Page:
Wednesday, 27 February 2008

HUU Elections - voting day 2

It seems that there was more of a campaign presence on the Hull campus today. This is possibly because it's getting closer to the end of the voting period, so the candidates have to everything they can to persuade people to vote for them.

campaign pic

However, I still think that more of the candidates should have been doing this straight away. As I said in my last post, it would get you noticed and increase the chances of people putting you as their first choice in the relevant election.

I also saw some people around the library, which was a refreshing change. In previous years there have been huge numbers of people there. Whether the library is a polling area or not (technically, it still is because of the computers), it's a place where many students go, so you should be there for as long as possible.

Once again, I didn't hear a huge amount of noise from the campaign teams. Some students would cosider this a good thing, but only because it's often accompanied by people shoving flyers in your face. However, you can still make a noise without resorting to those practices. Without it, there isn't much of an atmosphere and some students may fail to realise the importance of the event.

Anyway, that's all about the Hull campus - what about Scarborough? For those who aren't familiar with the University of Hull, it might seem strange to have a campus in an area that isn't Hull. However, it's quite common to have multiple campuses in different areas - it's something that has happened for years. For instance, before 1954, the University of Hull was actually a college that was part of the University of London.

According to a comment that was left on my last post (presumably by a campaigner), the candidates for the position of Vice-President (Scarborough Campus) were out in force and I'm guessing the people running for other positions were out there too. I say 'other positions' because this year is a rareity - we have Scarborough based candidates for more than just one exec position. This is in addition to the positions available on the Scarborough Executive Committee. I think this is really good news and I hope the same happens in future years.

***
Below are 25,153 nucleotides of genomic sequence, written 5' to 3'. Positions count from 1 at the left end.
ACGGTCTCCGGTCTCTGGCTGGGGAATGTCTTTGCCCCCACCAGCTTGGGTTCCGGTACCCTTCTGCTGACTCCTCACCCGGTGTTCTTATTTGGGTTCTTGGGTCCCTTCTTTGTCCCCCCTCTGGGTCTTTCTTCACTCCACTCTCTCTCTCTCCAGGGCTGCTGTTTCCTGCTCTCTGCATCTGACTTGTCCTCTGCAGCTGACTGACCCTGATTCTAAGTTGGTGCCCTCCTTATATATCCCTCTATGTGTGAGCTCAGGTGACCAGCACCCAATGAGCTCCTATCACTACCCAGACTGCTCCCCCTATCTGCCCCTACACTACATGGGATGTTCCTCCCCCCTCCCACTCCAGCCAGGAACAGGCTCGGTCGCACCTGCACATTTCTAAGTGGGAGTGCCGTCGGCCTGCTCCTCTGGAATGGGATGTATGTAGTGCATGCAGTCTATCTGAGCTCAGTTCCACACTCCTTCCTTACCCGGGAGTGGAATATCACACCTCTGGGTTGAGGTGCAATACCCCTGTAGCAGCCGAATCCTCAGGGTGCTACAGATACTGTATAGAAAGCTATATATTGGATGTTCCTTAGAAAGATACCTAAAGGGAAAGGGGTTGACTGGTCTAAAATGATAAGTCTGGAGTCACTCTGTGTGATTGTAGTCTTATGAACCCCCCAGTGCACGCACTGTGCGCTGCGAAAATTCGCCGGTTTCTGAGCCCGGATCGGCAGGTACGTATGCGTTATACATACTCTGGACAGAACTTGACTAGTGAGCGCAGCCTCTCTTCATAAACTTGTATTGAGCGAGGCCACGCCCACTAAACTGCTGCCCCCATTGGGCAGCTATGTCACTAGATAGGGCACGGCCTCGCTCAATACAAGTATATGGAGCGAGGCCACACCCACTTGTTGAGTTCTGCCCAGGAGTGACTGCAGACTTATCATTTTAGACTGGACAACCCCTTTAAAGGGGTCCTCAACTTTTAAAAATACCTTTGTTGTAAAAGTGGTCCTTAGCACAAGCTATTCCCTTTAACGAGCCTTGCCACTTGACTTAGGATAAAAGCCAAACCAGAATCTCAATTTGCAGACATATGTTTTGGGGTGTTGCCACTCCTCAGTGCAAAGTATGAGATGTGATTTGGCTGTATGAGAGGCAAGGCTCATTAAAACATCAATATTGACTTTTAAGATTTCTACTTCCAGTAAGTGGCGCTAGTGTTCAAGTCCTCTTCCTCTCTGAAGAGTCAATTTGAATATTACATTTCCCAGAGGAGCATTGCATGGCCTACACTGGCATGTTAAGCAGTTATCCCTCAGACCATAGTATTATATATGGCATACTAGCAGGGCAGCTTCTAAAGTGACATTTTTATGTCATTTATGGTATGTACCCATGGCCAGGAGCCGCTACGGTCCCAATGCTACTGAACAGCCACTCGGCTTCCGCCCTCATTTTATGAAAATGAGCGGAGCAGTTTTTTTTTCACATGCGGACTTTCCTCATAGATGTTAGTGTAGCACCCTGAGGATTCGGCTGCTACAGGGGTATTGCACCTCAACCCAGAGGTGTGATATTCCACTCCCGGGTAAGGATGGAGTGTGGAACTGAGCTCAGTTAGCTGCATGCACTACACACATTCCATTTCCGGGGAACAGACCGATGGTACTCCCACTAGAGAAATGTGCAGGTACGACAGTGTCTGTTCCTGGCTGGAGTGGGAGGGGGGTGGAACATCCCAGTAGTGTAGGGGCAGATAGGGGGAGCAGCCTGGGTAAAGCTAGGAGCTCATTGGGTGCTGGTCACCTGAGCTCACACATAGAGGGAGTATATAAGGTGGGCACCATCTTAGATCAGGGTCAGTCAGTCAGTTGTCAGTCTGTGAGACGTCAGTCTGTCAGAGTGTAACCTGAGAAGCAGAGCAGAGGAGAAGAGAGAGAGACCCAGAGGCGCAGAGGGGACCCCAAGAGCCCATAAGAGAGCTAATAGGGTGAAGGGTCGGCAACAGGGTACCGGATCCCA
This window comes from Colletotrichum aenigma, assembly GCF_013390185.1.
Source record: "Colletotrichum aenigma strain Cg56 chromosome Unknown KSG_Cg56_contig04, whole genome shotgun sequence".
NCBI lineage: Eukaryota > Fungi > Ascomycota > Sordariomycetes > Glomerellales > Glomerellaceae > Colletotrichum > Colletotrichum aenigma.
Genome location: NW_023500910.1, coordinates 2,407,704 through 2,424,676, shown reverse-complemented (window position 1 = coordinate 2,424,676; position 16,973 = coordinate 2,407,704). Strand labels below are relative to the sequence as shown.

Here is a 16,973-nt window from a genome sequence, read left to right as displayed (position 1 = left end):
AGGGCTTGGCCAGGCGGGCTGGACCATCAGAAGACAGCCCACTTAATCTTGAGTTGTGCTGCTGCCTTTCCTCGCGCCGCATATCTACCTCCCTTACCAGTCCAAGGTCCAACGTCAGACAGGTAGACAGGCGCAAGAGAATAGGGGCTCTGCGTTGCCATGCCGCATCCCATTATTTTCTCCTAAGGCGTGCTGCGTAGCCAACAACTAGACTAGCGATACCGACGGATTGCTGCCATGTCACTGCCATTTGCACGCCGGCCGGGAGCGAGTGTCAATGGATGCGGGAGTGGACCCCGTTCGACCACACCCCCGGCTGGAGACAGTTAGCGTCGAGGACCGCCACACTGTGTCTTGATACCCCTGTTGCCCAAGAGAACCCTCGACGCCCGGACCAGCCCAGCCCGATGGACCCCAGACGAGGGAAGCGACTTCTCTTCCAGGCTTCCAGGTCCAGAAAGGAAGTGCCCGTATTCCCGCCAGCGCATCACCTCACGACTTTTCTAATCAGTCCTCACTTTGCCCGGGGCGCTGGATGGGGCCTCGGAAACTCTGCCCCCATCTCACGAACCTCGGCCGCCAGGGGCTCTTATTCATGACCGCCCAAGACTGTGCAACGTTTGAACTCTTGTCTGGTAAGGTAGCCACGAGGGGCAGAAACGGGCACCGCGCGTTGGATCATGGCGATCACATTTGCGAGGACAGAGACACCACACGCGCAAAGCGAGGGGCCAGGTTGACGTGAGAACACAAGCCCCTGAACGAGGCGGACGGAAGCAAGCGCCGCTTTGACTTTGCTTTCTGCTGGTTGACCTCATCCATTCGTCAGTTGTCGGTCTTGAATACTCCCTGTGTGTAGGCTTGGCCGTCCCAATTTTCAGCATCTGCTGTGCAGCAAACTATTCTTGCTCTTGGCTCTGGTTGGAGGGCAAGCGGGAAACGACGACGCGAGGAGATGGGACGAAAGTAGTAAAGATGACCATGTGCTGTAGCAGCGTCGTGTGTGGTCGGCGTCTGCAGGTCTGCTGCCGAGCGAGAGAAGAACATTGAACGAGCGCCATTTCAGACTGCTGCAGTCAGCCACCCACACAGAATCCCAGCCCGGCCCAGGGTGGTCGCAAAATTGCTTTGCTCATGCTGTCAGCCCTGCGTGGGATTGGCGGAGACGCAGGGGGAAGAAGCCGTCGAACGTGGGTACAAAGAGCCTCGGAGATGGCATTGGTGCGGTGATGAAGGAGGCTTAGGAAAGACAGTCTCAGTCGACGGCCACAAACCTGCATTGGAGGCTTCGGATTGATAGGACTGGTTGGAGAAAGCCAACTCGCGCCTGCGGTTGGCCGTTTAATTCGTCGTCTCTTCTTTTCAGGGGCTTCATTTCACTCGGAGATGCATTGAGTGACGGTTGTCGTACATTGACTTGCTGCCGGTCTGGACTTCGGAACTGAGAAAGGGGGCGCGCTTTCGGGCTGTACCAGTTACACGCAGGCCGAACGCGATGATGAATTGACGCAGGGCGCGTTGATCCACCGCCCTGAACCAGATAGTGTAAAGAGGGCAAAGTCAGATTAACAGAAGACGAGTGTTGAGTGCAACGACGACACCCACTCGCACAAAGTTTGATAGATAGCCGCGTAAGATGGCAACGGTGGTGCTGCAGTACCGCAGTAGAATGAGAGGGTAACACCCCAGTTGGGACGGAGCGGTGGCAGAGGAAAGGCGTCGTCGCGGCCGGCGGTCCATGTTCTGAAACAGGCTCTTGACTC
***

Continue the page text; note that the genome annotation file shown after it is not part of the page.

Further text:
So, what about the possibility of the dreaded 'student apathy™'? Yes, you read that correctly. Once again I've mentioned that phrase that makes the sky go dark, makes babies cry and also makes executive officers so stressed their heads explode. Well, it could happen. No matter how hard unions across the country have tried over the years, voter turnout has been consistently low.

At Hull, we've had highly visible themes relating to such things as Superman (last year) and Heroes (this year). These themes are an attempt to engage the student by using something that relates to them, instead of making it dry and verbose.

After talking to a reliable source (the President), voter turnout was at about 700 (this was at lunchtime today). I expect a lot of people will leave voting until the last minute, so there could be a sharp increase and this would mean the individual turnouts of the previous three years would be beaten - a great result. Apparently, there is a target of roughly 2000. Last year, around 1600 people voted, which is roughly 10%. 2000 would be a big achievement.